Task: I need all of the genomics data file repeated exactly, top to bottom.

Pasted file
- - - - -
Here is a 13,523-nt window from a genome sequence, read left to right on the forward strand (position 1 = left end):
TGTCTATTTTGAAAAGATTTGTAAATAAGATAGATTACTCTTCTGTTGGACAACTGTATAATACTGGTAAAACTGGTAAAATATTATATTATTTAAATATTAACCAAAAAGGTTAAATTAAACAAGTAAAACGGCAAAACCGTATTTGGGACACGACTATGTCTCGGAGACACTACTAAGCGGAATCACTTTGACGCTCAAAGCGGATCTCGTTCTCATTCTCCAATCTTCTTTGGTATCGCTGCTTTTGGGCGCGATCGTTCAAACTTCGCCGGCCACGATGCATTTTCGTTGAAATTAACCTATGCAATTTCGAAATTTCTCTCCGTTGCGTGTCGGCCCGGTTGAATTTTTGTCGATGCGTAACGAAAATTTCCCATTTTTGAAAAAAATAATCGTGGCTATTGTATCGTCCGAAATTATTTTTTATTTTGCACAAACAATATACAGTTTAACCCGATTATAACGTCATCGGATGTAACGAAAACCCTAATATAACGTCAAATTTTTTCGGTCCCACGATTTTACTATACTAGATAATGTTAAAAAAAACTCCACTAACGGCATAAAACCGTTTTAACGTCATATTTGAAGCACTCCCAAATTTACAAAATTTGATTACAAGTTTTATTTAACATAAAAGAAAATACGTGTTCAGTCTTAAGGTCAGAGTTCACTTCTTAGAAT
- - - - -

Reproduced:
Here is a 13,523-nt window from a genome sequence, read left to right on the forward strand (position 1 = left end):
TGTCTATTTTGAAAAGATTTGTAAATAAGATAGATTACTCTTCTGTTGGACAACTGTATAATACTGGTAAAACTGGTAAAATATTATATTATTTAAATATTAACCAAAAAGGTTAAATTAAACAAGTAAAACGGCAAAACCGTATTTGGGACACGACTATGTCTCGGAGACACTACTAAGCGGAATCACTTTGACGCTCAAAGCGGATCTCGTTCTCATTCTCCAATCTTCTTTGGTATCGCTGCTTTTGGGCGCGATCGTTCAAACTTCGCCGGCCACGATGCATTTTCGTTGAAATTAACCTATGCAATTTCGAAATTTCTCTCCGTTGCGTGTCGGCCCGGTTGAATTTTTGTCGATGCGTAACGAAAATTTCCCATTTTTGAAAAAAATAATCGTGGCTATTGTATCGTCCGAAATTATTTTTTATTTTGCACAAACAATATACAGTTTAACCCGATTATAACGTCATCGGATGTAACGAAAACCCTAATATAACGTCAAATTTTTTCGGTCCCACGATTTTACTATACTAGATAATGTTAAAAAAAACTCCACTAACGGCATAAAACCGTTTTAACGTCATATTTGAAGCACTCCCAAATTTACAAAATTTGATTACAAGTTTTATTTAACATAAAAGAAAATACGTGTTCAGTCTTAAGGTCAGAGTTCACTTCTTAGAAT